As I mentioned in my 2010 year end post the Lifestreaming services area has pretty much vanquished from the heydays back in 2007 & 2008 when I first created this blog. It seemed like a new service popped up every other week back then. But ultimately I believe several factors that included the inability to monetize them and the lack of mainstream acceptance ultimately doomed this exciting service niche.
The last service I covered was Memolane which went live late last year. They took a timeline based approach to Lifestreaming and provide the ability to import very deep archived data from the services they support. They also allow the Lifestreams to be embedded on other sites. These were a few of the distinctive features that brought a taste of how new services may be able to provide a resurgence to the Lifestreaming services arena. With all of the new innovations with regards to Visualizing and accessing data via API on the web not to mention the emergence of HTML5 there are many new tricks that can start to become apparent to liven up this old dog (in web years of course) called Lifestreaming.
And then along comes Glossi which is the first Lifestreaming service I have written about this year. I discovered Glossi from this post on The Next Web where Nancy Messieh not only provides a glimpse of this currently in private beta service, but also gains access to the inspiration and future plans from the founders. Luckily they were offering invites so I quickly snapped one up so I could take this new service for a spin. [Spolier alert: I have invites for readers below]
In the past, the the majority of Lifestreaming services took a pretty dry visual approach by simply aggregating posts from all services in a bland list format. Glossi has taken a fresh new approach taking queues from newer visual designs and taking advantage of richer methods to display data.
Creating and setting up the account was super simple. Just plug in one or more of the current five services supported including Twitter, Foursquare, Instagram, Tumblr, and Facebook. I believe all services used a quick and simple oAuth process to connect your accounts. You also have the ability to set individual accounts to be either public or private, meaning that the content is only viewable by you. After you’ve connected all your accounts you can visit your profile page which depending on the services you’ve added will provide a nice visual display of your posts from each of the services.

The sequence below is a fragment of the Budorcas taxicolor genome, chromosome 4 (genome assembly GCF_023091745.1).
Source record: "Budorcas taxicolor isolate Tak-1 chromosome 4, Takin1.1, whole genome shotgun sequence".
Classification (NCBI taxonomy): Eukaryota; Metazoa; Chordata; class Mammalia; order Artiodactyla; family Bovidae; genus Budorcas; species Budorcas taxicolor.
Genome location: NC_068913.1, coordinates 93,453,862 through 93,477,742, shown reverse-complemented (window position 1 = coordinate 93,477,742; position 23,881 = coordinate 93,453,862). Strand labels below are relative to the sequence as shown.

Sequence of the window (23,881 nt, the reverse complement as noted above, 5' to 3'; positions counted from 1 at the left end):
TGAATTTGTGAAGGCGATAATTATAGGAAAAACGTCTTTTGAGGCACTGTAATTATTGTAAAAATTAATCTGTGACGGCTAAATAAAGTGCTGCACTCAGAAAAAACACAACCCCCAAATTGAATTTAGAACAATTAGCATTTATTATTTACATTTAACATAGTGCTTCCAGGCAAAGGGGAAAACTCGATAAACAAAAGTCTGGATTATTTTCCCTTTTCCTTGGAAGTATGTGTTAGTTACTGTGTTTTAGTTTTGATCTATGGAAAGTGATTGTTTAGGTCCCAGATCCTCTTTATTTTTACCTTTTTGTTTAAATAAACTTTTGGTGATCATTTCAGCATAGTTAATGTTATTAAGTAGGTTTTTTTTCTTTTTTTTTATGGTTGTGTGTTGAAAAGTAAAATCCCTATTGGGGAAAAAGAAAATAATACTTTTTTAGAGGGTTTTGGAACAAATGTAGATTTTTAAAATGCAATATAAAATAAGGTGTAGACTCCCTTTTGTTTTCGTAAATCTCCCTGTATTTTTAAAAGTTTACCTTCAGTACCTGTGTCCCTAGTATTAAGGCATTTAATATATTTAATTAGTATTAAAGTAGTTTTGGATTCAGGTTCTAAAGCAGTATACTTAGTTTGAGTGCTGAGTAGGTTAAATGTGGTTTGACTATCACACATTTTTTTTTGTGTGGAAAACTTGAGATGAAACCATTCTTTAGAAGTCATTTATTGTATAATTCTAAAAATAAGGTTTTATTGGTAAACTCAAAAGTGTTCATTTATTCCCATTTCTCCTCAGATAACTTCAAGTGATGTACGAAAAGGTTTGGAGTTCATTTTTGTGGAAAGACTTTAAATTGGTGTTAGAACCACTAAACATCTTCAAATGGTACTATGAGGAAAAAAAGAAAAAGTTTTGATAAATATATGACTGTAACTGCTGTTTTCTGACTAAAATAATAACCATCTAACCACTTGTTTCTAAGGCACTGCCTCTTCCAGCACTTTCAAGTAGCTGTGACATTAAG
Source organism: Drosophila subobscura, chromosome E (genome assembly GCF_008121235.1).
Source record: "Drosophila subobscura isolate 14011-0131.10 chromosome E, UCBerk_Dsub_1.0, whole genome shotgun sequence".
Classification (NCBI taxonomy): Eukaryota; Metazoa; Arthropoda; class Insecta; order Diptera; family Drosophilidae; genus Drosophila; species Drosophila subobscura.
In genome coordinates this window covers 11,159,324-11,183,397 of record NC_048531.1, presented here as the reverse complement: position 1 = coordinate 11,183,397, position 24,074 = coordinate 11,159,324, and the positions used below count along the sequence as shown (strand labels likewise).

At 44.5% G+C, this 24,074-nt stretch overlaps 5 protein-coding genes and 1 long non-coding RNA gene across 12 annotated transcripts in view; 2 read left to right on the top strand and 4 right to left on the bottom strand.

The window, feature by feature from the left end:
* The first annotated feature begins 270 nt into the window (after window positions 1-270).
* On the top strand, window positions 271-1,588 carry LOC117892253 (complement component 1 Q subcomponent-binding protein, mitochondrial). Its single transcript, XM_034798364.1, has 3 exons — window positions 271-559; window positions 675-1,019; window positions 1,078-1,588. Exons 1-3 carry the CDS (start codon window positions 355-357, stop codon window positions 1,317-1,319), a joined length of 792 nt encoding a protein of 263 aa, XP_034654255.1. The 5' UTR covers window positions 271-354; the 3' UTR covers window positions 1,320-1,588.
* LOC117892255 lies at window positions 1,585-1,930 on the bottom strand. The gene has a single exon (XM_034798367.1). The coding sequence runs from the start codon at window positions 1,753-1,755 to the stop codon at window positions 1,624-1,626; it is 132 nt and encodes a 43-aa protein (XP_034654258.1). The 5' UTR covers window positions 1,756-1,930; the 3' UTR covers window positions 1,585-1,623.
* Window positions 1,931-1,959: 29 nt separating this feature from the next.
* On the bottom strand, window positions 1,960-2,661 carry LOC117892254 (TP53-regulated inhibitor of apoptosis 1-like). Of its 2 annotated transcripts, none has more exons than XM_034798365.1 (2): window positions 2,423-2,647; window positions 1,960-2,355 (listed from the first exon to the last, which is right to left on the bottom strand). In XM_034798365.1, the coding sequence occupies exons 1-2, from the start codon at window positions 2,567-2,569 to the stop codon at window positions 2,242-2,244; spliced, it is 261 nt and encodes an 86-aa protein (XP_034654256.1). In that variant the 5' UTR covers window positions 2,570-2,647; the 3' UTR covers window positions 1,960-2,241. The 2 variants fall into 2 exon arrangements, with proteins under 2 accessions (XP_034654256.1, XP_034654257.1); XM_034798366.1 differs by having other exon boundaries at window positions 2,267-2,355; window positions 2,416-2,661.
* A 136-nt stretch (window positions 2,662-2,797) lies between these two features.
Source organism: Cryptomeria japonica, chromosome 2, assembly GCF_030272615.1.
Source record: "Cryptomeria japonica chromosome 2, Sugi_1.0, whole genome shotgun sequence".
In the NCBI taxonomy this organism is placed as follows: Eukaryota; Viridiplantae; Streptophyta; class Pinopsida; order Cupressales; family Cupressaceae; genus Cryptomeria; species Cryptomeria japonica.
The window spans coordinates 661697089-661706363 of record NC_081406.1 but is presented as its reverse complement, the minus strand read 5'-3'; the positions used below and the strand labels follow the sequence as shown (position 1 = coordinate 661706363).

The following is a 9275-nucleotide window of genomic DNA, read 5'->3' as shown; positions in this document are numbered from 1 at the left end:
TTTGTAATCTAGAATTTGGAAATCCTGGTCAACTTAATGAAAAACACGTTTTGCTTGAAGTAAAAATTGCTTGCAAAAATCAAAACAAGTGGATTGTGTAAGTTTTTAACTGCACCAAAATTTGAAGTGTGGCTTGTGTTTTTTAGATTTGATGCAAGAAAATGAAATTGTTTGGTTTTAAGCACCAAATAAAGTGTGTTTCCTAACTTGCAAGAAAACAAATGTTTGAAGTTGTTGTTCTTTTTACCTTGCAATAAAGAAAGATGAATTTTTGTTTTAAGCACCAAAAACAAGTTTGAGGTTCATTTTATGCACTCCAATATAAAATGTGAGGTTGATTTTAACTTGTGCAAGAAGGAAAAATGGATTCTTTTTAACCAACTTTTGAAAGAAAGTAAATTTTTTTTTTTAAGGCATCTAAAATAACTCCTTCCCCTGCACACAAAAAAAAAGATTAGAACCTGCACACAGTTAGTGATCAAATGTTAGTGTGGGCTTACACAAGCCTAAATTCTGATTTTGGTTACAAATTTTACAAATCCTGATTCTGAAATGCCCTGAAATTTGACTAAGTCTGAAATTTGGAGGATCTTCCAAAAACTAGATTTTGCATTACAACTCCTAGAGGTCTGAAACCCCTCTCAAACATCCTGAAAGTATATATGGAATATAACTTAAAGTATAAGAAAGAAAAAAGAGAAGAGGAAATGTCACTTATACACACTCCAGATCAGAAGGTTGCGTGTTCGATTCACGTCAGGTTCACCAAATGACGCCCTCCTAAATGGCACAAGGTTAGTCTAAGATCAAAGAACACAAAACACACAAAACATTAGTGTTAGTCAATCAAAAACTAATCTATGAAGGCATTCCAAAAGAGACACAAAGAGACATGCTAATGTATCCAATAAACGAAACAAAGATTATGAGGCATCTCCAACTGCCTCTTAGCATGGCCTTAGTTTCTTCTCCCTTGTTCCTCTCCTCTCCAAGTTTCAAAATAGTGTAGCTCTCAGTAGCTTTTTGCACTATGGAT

The first thing to note with Glossi is that they break down your Lifestream into weekly chunks. So each page is comprised of all the posts within that week. For a profile that added Foursquare they will get a map with pushpins that represent all the checkins with a sidebar that offers a nice sliding list of the posts from each location along with a photo if one was added. Also, if you click on any of the pushpins it anchors directly to the post on the sliding bar. This is an example of using new thinking both from a presentation and functionality standpoint to add value to otherwise bland Lifestream data.
Below the Foursquare block you will get a random output of boxes that display tweets, photos, and posts from all of the other connected services in a visually appealing way. Also, each weekly page renders randomly upon every refresh. At the bottom of each weekly page are previous and next buttons to continue navigating through the timeline and if you mouseover a graph at the bottom you will get details of the number of tweets, checkins, posts, and photos as you slide through each week. The top of the page provides some basic profile information and avatar along with links to the external services you have linked up. Beyond that there is a button to visit other random Glossi profiles and there is a friending mechanism that acts as a way to bookmark other users profile pages.
So that’s Glossi in a nutshell. I like how they’ve taken the basic Lifestreaming data principal and have infused some newer ideas to make it more visually appealing. The Foursquare module is my favorite and I’d like to see some more innovative grouping of content done that way. In the interview Nancy did for The Next Web they mentioned that their top priority is to improve the visualization algorithm and then they will focus on adding new services including RSS, Posterous, Flickr, Gowalla, Vimeo, Last.fm. I hope they add YouTube as well.
I’m happy to see that although Lifestreaming services have languished, that there are still people that see the value and continue to try and provide new approaches to creating services around them. I look forward to watching Glossi progress with their development roadmap.
Glossi was nice enough to provide 100 invite codes to their private beta for Lifestream Blog readers. Just visit this link and go test out their service.